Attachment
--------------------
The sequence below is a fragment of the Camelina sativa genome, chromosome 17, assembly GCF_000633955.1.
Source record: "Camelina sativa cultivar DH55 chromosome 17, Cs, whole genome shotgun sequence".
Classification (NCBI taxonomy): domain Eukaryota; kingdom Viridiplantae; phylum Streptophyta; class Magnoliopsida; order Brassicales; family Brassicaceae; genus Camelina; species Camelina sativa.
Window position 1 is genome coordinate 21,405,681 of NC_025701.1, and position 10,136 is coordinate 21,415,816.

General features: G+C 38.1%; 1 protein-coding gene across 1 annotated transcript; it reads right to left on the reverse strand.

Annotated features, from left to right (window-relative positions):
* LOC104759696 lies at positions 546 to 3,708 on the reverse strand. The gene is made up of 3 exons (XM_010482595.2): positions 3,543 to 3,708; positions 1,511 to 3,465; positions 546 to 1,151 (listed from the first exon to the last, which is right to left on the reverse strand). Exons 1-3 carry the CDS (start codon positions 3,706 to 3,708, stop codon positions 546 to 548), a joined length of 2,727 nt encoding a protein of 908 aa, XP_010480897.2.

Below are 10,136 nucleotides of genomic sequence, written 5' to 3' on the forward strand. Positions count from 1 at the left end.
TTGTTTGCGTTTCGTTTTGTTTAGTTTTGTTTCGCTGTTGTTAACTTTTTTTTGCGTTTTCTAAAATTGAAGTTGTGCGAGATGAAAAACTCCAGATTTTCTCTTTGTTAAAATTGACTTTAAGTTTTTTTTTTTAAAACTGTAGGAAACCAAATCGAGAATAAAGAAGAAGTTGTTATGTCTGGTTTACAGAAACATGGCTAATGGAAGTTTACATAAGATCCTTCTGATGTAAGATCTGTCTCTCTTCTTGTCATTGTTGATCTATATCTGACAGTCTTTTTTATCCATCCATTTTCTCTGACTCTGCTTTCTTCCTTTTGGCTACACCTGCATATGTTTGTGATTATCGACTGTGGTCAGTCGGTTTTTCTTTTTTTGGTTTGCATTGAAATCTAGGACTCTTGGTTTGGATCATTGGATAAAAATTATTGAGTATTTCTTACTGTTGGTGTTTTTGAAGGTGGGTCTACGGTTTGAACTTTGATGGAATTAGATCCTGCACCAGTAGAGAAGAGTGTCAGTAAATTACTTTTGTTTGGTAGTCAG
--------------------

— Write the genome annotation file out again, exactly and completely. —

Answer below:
The sequence below is a fragment of the Camelina sativa genome, chromosome 17, assembly GCF_000633955.1.
Source record: "Camelina sativa cultivar DH55 chromosome 17, Cs, whole genome shotgun sequence".
Classification (NCBI taxonomy): domain Eukaryota; kingdom Viridiplantae; phylum Streptophyta; class Magnoliopsida; order Brassicales; family Brassicaceae; genus Camelina; species Camelina sativa.
Window position 1 is genome coordinate 21,405,681 of NC_025701.1, and position 10,136 is coordinate 21,415,816.

General features: G+C 38.1%; 1 protein-coding gene across 1 annotated transcript; it reads right to left on the reverse strand.

Annotated features, from left to right (window-relative positions):
* LOC104759696 lies at positions 546 to 3,708 on the reverse strand. The gene is made up of 3 exons (XM_010482595.2): positions 3,543 to 3,708; positions 1,511 to 3,465; positions 546 to 1,151 (listed from the first exon to the last, which is right to left on the reverse strand). Exons 1-3 carry the CDS (start codon positions 3,706 to 3,708, stop codon positions 546 to 548), a joined length of 2,727 nt encoding a protein of 908 aa, XP_010480897.2.

Below are 10,136 nucleotides of genomic sequence, written 5' to 3' on the forward strand. Positions count from 1 at the left end.
TTGTTTGCGTTTCGTTTTGTTTAGTTTTGTTTCGCTGTTGTTAACTTTTTTTTGCGTTTTCTAAAATTGAAGTTGTGCGAGATGAAAAACTCCAGATTTTCTCTTTGTTAAAATTGACTTTAAGTTTTTTTTTTTAAAACTGTAGGAAACCAAATCGAGAATAAAGAAGAAGTTGTTATGTCTGGTTTACAGAAACATGGCTAATGGAAGTTTACATAAGATCCTTCTGATGTAAGATCTGTCTCTCTTCTTGTCATTGTTGATCTATATCTGACAGTCTTTTTTATCCATCCATTTTCTCTGACTCTGCTTTCTTCCTTTTGGCTACACCTGCATATGTTTGTGATTATCGACTGTGGTCAGTCGGTTTTTCTTTTTTTGGTTTGCATTGAAATCTAGGACTCTTGGTTTGGATCATTGGATAAAAATTATTGAGTATTTCTTACTGTTGGTGTTTTTGAAGGTGGGTCTACGGTTTGAACTTTGATGGAATTAGATCCTGCACCAGTAGAGAAGAGTGTCAGTAAATTACTTTTGTTTGGTAGTCAG